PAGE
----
We’ve all seen the commercials – the smug, weed-free neighbor pitying the frantic, weed-menaced neighbor who is clearly in agony pulling out ferocious and terrifying weeds. The choice is obvious. Tear out all our hair along with weeds or use the magic-in-a-bottle like the smug neighbor.
Most of us shop with glowing eyes for the magic-in-a-bottle; who doesn’t hate weeds, and who doesn’t want to just spray magic weed killing potion that only hurts nasty weeds and doesn’t hurt nice butterflies and birds?
Farmers love the magic elixir, too. On a farm, weeds do more than just annoy the OCD neighbor who complains if your garbage can lid is on backwards; weeds can take out their entire harvest. This is a concern for all of us. The crop fails, we all starve together.
And to think weed spray was originally invented as a corrosion inhibitor. Lost to history is its ability to reduce corrosion, but that’s what Monsanto’s John E. Franz was working on when he found that glyphosate prevents the production of plant proteins, which kills the plant. Amazingly, all it takes is to inhibit the production of one enzyme – one little enzyme – to change the world.
Better, animals don’t have that enzyme. So, glyphosate looked like the perfect, absolutely perfect, weed killer. Kills what you spray it on, doesn’t kill cute birds and fish and cows. A dream come true for the world. Inhibit an enzyme…one little enzyme…
Most of us know the common store brand of glyphosate as Roundup. Touted as safe for wildlife, it became the darling of the landscaping and farming world, to the point that nowadays food plants are bred to be glyphosate hardy so that farmers can freely douse their fields and never see a weed. The plants are, quite obviously, Genetically Modified (GMO).
Glyphosate’s use to mankind rivals penicillin for life and society changing effect (and that’s before smug neighbors got involved). It’s an old adage, but a true one; “if it sounds too good to be true, it probably is.” Glyphosate is good, alright, very good at killing weeds. But it’s just not “harmless to anything but weeds.”
Glyphosate – that wonderful, makes-you-smug weedkiller, is absolutely harmful to wildlife as well as humans. The little enzyme, EPSP synthate, isn’t found in animals; it works, in animals, insidiously, interrupting Vitamin A (Retonoic Acid) pathways, causing cancers, birth defects and DNA malformations, as well as changing the bacteria in the gut, with unknown ramifications.
Want to have a glyphosate free yard? How can we get rid of weeds without this scary chemical? There are several ways; take your choice.
Pull them out. This first option is obvious. Use your hands or tools. This is work, but it’s also exercise. Gardening is a tried and true method of weight control. It’s free and it works. If you don’t like exercise, try one of the following options. They’re not as effective as glyphosate, but they’re good, and can help you with weed management without causing cancer.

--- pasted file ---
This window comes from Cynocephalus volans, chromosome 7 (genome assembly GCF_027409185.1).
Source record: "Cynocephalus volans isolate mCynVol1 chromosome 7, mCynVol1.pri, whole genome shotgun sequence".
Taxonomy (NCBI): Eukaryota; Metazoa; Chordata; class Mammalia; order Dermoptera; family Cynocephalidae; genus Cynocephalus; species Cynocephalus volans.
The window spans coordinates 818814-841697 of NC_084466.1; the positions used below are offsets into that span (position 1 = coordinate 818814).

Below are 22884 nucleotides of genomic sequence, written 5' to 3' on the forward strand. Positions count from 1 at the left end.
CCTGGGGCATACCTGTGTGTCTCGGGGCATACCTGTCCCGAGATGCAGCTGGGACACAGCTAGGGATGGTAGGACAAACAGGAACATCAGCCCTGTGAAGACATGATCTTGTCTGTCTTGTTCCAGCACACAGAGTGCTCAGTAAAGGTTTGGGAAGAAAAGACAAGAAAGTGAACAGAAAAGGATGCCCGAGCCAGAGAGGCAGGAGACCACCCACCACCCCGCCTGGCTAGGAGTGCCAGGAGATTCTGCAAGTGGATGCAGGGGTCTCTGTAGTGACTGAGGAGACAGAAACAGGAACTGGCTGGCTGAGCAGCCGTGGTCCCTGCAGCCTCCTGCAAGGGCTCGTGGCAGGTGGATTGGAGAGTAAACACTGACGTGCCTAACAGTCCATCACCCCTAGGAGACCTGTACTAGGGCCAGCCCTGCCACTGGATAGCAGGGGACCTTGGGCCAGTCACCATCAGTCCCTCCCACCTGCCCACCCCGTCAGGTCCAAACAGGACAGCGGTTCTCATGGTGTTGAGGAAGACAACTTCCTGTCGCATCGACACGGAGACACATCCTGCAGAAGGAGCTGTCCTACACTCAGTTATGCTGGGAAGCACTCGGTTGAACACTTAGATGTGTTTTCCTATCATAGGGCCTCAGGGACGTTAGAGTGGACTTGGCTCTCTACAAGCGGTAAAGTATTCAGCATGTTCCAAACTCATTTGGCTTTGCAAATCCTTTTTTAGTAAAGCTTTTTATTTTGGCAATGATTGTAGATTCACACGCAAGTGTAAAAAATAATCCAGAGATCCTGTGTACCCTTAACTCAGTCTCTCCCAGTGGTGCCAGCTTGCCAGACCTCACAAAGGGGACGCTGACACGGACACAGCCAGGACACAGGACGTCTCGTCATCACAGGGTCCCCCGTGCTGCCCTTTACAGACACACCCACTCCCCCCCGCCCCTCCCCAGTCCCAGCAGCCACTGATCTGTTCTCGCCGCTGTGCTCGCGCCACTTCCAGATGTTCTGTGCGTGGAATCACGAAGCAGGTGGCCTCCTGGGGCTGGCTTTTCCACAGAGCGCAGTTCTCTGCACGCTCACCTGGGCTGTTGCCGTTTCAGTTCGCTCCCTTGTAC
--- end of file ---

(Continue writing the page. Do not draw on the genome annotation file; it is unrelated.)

Vinegar. Ordinary vinegar is useful but requires the addition of soap to hold it on the leaves when you spray. Look for a brand that advertises “99 ½ percent pure soap” such as Ivory Snow. Purchasing the flakes make it’s easy to mix SLOWLY with the vinegar in a bucket to emulsify the soap; pour or spray on weeds. You only need a small amount, like ¼ cup, of soap for a gallon of vinegar.
Many homemade weed killer recipes online call for dish cleaner (Dawn). This is a detergent and not soap. When it comes to plant sprays, we take advantage of soap’s bubble making ability. Those bubbles actually surround the (in this case) vinegar and release it onto the leaf. It also leaves a curd there, which cuts off some “breathing ability” of the leaf.
Epsom salt, also touted as part of a vinegar-based weed killing formula is more likely to improve the plant’s health than hurt it, so it’s not necessary. Vinegar + soap = efficient weed killer. This will kill the leaves, but not roots; just spray again when the leaves re-appear. Eventually the plant will die. As long as it’s not raining, any time of day is okay to spray this homemade solution.
Flame thrower. These can be quite fun, but they are dangerous, especially around children and dry mulch. It’s great on gravel. Landscape supply stores often have these available; ask for an adaptor to attach it to a small propane tank rather than the big tank for the grill. Again, this kills the leaves, but not the roots. This is so much fun you may be quite delighted for the chance to go after the weeds again.
Super mulch. Place old newspapers, cardboard, or other recyclable paper under other mulch. This is not at all healthy for worms and other things we’d like in our soil as it blocks oxygen, but it does help keep back weeds for a year or two.
Or, you can decide that a weed or two is just fine.
Maureen Rice is a Master Gardener in Talbot County. A lifelong naturalist, she enjoys writing and research when she’s not playing in the dirt.